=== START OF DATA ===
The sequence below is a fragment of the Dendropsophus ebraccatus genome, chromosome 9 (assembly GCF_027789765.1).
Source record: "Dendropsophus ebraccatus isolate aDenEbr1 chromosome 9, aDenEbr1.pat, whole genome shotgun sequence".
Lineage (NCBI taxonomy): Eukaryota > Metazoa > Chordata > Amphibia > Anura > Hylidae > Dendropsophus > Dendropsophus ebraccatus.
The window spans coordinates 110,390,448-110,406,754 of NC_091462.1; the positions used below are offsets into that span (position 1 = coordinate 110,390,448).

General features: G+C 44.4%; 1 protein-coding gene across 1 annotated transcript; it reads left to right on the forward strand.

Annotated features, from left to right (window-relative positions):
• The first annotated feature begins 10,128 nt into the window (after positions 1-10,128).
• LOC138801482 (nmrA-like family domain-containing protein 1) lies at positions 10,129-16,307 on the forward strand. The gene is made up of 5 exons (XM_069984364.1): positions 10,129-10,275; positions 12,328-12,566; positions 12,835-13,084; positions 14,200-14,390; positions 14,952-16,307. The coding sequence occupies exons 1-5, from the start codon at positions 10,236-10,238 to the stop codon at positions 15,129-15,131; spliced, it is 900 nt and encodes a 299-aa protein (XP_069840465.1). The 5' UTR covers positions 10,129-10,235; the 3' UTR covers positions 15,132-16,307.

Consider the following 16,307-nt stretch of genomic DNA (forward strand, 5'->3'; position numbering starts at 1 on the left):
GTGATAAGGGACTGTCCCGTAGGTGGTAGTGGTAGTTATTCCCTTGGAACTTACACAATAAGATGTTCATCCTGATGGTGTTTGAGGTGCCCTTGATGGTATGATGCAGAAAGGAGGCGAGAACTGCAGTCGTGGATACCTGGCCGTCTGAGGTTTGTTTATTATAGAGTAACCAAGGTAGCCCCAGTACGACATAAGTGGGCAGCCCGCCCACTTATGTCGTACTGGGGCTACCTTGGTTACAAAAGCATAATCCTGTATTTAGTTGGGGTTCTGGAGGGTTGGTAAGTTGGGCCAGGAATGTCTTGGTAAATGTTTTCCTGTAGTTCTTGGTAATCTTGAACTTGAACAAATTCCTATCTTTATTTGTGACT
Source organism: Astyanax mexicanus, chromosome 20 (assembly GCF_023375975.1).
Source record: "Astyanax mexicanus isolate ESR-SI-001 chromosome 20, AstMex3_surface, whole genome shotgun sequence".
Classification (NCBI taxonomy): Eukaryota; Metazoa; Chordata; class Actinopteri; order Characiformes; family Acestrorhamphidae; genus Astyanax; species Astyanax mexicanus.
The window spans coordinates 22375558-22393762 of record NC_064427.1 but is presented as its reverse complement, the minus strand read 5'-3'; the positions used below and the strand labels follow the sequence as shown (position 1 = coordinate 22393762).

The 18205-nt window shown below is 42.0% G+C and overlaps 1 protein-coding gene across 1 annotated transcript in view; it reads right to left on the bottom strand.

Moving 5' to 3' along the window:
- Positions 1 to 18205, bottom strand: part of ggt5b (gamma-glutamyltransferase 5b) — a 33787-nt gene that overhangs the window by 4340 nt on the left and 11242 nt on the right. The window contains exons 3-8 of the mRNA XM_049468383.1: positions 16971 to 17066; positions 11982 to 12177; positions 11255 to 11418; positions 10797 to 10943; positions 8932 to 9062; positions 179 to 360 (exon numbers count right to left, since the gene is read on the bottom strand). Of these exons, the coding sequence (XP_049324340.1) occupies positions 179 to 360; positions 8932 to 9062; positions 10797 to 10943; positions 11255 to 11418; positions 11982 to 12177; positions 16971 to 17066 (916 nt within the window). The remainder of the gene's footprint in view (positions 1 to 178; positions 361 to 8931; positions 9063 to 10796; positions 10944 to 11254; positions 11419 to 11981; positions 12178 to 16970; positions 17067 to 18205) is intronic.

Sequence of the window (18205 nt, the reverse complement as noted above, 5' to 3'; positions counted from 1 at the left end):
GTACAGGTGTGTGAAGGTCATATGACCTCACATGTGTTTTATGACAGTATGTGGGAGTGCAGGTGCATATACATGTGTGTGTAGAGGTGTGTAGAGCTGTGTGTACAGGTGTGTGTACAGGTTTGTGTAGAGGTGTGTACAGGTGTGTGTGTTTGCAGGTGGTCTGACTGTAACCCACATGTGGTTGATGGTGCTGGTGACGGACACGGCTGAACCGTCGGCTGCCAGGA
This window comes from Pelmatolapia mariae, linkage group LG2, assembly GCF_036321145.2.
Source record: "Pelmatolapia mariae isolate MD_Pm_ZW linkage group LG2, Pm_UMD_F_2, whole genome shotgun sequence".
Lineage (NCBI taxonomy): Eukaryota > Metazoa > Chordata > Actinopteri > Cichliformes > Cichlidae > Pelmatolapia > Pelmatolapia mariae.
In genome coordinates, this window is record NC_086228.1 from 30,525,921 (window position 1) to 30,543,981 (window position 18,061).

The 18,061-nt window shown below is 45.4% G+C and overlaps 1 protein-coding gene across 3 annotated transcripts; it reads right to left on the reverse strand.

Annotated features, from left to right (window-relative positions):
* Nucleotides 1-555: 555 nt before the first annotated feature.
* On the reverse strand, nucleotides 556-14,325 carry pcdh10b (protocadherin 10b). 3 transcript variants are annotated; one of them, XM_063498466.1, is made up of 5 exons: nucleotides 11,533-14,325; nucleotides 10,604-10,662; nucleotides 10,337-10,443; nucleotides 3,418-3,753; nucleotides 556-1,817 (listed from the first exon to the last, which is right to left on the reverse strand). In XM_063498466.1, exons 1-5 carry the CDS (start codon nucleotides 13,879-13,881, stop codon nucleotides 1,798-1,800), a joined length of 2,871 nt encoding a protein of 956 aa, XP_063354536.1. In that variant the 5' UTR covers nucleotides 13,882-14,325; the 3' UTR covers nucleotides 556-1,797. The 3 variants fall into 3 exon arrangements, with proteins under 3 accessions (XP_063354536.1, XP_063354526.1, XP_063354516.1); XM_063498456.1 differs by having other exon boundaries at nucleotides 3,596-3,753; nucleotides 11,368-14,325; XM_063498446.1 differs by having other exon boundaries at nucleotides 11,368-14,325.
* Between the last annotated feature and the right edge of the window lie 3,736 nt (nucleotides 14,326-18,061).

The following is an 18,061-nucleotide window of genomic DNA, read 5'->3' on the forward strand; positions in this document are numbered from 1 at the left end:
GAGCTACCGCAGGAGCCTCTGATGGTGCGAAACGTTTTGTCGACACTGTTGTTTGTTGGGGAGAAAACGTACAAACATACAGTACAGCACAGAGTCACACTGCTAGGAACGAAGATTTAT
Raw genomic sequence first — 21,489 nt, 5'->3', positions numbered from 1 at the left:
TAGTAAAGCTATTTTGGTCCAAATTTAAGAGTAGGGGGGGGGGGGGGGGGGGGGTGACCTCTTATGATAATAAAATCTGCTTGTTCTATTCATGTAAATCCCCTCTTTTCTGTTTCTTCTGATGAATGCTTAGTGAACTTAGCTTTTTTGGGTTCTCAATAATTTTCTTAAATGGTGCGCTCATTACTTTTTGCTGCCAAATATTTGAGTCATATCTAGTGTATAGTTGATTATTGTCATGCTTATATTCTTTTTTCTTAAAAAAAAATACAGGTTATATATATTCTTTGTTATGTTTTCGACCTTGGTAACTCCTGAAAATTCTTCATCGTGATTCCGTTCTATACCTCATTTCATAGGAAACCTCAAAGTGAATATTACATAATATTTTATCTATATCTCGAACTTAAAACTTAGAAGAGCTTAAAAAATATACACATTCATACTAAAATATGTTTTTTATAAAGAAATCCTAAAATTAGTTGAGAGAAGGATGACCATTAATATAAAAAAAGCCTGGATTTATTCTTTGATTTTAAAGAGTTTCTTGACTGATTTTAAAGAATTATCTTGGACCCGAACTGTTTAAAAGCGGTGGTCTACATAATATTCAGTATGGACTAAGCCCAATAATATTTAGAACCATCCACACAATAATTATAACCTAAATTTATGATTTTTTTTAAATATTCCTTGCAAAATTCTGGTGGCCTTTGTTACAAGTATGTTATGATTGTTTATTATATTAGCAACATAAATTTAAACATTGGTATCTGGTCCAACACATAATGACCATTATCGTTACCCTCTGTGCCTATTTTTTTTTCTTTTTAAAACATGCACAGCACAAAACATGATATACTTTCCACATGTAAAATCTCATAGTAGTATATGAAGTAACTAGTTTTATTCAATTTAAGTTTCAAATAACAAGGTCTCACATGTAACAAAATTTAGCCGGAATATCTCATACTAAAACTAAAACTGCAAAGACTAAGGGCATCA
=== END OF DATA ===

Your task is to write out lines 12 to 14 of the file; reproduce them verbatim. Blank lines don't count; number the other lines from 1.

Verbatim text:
Source record: "Astyanax mexicanus isolate ESR-SI-001 chromosome 20, AstMex3_surface, whole genome shotgun sequence".
Classification (NCBI taxonomy): Eukaryota; Metazoa; Chordata; class Actinopteri; order Characiformes; family Acestrorhamphidae; genus Astyanax; species Astyanax mexicanus.
The window spans coordinates 22375558-22393762 of record NC_064427.1 but is presented as its reverse complement, the minus strand read 5'-3'; the positions used below and the strand labels follow the sequence as shown (position 1 = coordinate 22393762).